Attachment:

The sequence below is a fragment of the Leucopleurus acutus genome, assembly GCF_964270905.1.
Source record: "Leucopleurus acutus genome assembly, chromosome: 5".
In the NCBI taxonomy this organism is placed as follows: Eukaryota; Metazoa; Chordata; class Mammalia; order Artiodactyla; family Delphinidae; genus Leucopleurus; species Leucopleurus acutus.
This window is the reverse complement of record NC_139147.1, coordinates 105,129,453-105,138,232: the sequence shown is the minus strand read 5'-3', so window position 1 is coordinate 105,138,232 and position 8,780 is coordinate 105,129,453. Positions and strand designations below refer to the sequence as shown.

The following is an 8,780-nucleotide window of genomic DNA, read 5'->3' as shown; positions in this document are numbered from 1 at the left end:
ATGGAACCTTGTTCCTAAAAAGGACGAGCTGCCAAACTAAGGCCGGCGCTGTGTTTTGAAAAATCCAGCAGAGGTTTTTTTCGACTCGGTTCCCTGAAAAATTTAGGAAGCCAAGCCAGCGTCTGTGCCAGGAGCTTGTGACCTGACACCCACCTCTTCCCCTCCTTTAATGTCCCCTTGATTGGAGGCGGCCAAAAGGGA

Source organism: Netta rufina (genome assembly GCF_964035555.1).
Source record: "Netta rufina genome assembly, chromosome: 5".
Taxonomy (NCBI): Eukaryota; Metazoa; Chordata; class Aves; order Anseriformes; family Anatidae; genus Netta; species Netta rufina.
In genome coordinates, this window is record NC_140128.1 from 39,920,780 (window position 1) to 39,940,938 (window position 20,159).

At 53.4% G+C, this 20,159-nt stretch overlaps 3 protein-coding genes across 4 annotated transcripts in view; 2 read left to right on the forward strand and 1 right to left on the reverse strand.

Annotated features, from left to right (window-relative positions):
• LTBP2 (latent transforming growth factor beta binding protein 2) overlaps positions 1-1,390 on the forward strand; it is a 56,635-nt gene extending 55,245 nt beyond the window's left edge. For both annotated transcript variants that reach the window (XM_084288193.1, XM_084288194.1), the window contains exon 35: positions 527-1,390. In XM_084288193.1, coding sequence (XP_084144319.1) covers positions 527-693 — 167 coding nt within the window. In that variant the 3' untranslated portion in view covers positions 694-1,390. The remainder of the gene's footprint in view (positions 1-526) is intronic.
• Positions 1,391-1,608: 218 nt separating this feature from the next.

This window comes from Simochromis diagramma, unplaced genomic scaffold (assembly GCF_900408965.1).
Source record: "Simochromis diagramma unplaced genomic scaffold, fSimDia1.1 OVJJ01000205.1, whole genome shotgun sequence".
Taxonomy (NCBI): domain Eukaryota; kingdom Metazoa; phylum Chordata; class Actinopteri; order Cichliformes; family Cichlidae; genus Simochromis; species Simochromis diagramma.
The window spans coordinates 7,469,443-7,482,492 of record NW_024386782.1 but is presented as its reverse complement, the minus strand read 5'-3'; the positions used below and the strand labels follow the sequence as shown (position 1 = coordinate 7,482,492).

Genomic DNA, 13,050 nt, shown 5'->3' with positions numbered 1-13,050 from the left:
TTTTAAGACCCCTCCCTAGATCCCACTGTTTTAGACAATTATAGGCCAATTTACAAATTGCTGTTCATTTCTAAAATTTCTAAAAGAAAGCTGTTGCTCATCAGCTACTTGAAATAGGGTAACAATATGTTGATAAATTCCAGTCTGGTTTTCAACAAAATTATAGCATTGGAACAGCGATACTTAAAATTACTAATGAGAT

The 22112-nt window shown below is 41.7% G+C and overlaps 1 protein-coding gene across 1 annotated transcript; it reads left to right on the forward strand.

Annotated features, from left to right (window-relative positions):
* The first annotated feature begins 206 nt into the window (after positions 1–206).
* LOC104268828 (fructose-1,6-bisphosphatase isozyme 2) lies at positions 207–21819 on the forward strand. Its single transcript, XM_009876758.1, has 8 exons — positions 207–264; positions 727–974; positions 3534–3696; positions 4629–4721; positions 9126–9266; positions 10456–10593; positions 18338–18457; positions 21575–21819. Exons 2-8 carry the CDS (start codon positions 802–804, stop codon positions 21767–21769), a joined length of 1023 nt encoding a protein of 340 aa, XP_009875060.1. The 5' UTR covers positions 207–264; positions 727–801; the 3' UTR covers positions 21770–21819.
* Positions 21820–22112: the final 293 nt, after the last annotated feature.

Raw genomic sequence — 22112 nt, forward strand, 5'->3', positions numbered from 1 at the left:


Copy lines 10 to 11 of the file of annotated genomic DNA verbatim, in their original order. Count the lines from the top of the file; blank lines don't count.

In genome coordinates, this window is record NC_140128.1 from 39,920,780 (window position 1) to 39,940,938 (window position 20,159).

At 53.4% G+C, this 20,159-nt stretch overlaps 3 protein-coding genes across 4 annotated transcripts in view; 2 read left to right on the forward strand and 1 right to left on the reverse strand.